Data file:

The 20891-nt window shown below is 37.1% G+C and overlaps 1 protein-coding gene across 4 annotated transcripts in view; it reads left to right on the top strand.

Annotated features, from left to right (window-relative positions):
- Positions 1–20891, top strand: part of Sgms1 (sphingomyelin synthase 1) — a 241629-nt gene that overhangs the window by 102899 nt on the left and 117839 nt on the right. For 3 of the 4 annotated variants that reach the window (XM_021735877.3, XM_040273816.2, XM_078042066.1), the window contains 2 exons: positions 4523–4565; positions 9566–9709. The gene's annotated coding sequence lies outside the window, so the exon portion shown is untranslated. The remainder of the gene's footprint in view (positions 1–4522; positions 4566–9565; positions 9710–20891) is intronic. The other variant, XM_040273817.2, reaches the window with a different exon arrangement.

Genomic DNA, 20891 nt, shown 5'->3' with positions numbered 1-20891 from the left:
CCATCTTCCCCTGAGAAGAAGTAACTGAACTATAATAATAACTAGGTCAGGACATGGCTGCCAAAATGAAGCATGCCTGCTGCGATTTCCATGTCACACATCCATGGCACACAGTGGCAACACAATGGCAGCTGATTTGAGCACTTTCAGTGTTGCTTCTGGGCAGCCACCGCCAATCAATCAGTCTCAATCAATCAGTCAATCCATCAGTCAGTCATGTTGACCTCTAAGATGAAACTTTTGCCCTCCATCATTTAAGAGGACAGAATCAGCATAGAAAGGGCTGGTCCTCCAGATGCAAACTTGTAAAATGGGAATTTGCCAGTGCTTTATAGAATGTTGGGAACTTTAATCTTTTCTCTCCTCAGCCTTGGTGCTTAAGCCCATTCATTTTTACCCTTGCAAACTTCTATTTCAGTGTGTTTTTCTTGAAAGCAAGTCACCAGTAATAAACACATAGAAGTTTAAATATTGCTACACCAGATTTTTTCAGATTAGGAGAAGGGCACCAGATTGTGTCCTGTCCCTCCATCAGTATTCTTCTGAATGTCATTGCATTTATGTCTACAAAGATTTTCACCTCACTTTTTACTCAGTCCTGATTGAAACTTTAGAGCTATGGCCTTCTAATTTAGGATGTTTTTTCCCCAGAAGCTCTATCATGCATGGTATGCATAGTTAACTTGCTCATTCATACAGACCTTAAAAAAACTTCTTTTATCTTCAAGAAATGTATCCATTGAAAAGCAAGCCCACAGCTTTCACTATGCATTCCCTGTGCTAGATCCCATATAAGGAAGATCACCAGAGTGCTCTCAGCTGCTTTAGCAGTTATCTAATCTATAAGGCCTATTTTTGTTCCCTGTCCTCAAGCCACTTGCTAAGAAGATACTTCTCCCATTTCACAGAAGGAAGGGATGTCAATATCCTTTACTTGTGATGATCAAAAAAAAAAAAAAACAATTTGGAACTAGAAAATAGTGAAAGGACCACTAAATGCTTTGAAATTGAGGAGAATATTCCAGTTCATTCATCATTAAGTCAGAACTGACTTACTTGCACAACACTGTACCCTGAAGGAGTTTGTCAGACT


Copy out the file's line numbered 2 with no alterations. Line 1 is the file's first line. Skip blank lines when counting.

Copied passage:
Annotated features, from left to right (window-relative positions):